Screenshot 2020-10-20 at 14.31.00

Asda has today (20 October) opened a new sustainability trial store and unveiled a new plastics reduction strategy with a promise that customers will not pay more for greener options.

The UK supermarket said the store in Middleton, Leeds, is designed to help shoppers reduce, reuse and recycle and it estimates the numerous initiatives being trialled in Middleton will save one million pieces of plastic per year.

Asda said it will use the Middleton store to test and learn which elements of its new offer appeal most to customers and can be developed at scale to be potentially rolled out to more locations in 2021.

The supermarket has also launched ‘Greener at Asda Price’ - a national price promise that loose and unwrapped products will not cost more than wrapped equivalents.

The new store includes 53 fresh produce lines in total sold in loose and unwrapped format including 29 new lines such as cauliflowers, mushrooms, apples, cabbages and baby plum tomatoes. In addition, all Asda plants and flowers are sold either unwrapped or with a paper wrapping.

Also featured in the new store are 15refill stations offering customers a selection of more than 30 household staples sold in refillable format.

Roger Burnley, Asda’s CEO and president said: “Today marks an important milestone in our journey as we tackle plastic pollution and help our customers to reduce, re-use and recycle. We have always known that we couldn’t go on this journey alone, so it is fantastic to work in tandem with more than 20 of our partners and suppliers, who have answered the call to test innovative sustainable solutions with us.

“This is an issue that matters greatly to our customers – our own insight tells us that more than 80 per cent believe that supermarkets have a responsibility to reduce the amount of single use plastics in stores. We want to give them the opportunity to live more sustainably by offering them great product choices and value, underpinned by a promise that they won’t pay more for greener options at Asda.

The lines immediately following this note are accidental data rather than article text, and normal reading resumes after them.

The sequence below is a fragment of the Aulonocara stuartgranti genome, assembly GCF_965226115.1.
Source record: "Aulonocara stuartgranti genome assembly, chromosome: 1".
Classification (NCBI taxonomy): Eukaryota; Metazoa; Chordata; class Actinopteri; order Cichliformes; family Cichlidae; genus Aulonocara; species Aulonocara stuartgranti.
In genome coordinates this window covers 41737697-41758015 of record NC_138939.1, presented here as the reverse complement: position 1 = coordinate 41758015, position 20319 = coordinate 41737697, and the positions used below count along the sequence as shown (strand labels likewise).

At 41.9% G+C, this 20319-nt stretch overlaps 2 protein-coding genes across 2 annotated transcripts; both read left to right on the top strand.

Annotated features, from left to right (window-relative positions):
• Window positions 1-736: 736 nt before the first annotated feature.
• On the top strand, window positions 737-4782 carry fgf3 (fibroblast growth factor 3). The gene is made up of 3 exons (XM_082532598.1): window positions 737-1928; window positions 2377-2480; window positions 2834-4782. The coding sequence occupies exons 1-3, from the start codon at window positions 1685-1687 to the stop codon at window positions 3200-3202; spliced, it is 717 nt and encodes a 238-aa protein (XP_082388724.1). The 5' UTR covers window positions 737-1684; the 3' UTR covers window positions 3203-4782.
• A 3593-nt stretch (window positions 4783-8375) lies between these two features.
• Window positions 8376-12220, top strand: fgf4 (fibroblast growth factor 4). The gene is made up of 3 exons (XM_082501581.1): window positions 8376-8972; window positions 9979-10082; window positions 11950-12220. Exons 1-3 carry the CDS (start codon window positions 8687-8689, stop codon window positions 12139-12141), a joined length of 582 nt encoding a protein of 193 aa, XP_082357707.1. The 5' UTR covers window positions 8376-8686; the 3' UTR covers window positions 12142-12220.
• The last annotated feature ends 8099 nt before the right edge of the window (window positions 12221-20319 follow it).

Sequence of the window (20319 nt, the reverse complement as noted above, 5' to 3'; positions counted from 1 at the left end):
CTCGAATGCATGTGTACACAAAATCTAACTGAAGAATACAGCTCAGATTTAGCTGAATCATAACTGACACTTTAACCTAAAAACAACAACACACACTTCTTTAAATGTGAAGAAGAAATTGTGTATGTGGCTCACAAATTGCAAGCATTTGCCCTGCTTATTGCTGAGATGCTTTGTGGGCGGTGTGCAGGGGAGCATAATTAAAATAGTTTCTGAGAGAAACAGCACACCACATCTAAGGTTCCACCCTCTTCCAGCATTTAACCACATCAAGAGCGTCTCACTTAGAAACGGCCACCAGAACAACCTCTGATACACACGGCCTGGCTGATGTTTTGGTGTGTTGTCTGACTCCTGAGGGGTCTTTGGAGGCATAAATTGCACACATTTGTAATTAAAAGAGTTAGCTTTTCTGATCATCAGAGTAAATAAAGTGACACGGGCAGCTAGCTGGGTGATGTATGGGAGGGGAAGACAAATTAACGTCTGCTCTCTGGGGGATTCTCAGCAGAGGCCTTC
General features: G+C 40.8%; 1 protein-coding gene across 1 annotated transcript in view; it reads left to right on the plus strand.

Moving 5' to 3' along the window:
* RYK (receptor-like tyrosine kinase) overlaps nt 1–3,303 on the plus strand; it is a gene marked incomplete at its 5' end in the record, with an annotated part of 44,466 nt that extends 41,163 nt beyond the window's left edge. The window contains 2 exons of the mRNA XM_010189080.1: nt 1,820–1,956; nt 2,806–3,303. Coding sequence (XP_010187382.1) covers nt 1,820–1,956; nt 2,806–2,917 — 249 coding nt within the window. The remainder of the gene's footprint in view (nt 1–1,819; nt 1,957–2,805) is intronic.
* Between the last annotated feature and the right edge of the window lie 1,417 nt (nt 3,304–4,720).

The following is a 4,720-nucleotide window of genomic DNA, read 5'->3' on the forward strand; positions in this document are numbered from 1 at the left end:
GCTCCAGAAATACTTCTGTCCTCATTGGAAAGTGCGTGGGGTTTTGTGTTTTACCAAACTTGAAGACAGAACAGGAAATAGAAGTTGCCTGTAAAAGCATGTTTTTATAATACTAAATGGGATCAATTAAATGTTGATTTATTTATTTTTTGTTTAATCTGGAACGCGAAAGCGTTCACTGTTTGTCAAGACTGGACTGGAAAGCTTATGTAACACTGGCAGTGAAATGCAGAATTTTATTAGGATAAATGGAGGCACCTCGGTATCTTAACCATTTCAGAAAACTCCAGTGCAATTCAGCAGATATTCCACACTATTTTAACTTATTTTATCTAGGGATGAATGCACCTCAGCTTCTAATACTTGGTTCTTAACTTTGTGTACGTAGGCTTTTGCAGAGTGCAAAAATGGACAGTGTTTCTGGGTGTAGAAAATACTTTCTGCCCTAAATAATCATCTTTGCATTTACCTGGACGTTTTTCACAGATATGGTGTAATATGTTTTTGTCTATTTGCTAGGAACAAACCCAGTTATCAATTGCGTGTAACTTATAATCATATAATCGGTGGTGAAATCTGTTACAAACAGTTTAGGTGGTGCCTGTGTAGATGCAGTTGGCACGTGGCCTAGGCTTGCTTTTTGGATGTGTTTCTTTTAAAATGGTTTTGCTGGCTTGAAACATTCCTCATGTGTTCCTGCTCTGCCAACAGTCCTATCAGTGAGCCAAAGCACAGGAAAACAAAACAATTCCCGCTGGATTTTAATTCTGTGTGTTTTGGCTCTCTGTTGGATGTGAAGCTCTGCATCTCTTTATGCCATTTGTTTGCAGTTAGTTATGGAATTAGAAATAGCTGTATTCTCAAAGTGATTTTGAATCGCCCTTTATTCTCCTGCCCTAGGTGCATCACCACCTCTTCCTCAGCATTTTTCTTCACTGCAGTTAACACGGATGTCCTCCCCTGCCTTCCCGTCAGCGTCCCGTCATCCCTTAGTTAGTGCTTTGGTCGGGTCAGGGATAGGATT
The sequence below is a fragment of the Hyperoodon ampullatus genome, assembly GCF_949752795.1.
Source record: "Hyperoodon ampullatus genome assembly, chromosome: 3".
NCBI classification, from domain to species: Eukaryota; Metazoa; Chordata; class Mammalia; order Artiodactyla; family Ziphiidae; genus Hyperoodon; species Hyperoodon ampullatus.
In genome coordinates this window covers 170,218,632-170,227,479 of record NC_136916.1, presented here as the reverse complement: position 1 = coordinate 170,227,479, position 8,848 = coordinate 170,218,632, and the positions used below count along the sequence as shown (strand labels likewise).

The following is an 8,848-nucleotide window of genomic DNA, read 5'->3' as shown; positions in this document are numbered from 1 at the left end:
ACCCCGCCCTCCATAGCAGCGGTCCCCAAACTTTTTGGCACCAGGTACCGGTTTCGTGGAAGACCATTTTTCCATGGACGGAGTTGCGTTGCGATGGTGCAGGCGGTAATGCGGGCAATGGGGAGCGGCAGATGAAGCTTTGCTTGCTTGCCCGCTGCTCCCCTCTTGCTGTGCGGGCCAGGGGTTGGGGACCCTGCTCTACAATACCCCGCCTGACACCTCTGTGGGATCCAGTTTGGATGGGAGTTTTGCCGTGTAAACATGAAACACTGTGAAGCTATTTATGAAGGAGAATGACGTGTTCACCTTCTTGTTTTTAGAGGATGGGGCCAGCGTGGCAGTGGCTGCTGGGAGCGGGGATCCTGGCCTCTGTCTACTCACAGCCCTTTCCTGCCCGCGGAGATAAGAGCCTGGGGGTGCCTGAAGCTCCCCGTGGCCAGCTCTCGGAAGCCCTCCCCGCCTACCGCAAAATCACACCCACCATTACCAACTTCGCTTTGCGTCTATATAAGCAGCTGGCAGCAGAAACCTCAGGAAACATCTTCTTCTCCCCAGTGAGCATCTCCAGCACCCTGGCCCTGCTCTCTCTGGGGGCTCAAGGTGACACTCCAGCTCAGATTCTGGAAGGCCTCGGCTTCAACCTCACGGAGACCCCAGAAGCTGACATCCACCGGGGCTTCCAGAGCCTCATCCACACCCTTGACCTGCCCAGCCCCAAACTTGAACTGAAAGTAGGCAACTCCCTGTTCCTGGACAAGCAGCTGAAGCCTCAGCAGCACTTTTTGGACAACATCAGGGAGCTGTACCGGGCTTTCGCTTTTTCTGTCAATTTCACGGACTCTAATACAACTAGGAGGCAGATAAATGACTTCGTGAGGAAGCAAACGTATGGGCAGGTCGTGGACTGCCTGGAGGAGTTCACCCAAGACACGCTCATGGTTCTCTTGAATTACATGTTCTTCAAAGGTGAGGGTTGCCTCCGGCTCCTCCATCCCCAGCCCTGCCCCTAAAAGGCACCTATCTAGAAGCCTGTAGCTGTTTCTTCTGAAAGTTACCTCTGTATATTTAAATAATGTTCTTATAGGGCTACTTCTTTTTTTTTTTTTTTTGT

“During the next few months we will listen to customers and colleagues’ feedback on Middleton so we can understand how we can continue to reduce our environmental impacts, whilst continuing to deliver quality service at a great price.”

Nina Schrank, lead plastics campaigner at Greenpeace UK, said: “Asda’s new sustainability store reflects what people are looking for - the opportunity to go plastic free. By offering innovative refill stations, loose fruit and vegetables and plenty of sustainably sourced household goods, they have bought what used to be a niche shopping experience into the mainstream, all under one roof.

“We hope that this store is the first of many; we need to see so much more of this from across the supermarket sector. UK consumers want to ditch plastic. The supermarket sector needs to listen to its customers and shift to plastic free groceries and reuse and refill options both in-store and throughout their online delivery operations.”

In line with the opening of its new sustainable store, Asda announced its new strategy for plastics and sustainability.
Asda said customers won’t pay more for greener options. The company said it is also committed to generating zero carbon emissions by 2040, reducing waste by 50 per cent and having a net regenerative impact on nature no later than 2050.

In 2018, Asda set a weight-based target of 15 per cent reduction in plastic packaging by 2021, with the company removing over 9,300 tonnes of plastic from its own brand products since then. Now it has introduced an additional commitment to remove 3bn pieces of plastic from own-brand products by 2025.

It has also committed to introduce over 40 refillable products by 2023 and invest in 50 closed loop and circular projects by 2030, working closely with waste management companies, recyclers and product developers.

Enjoyed this free article from Fresh Produce Journal and its team of editors? Don’t miss out on even more in-depth analysis, plus all the latest news from the fresh produce business. Subscribe now to theFresh Produce Journal.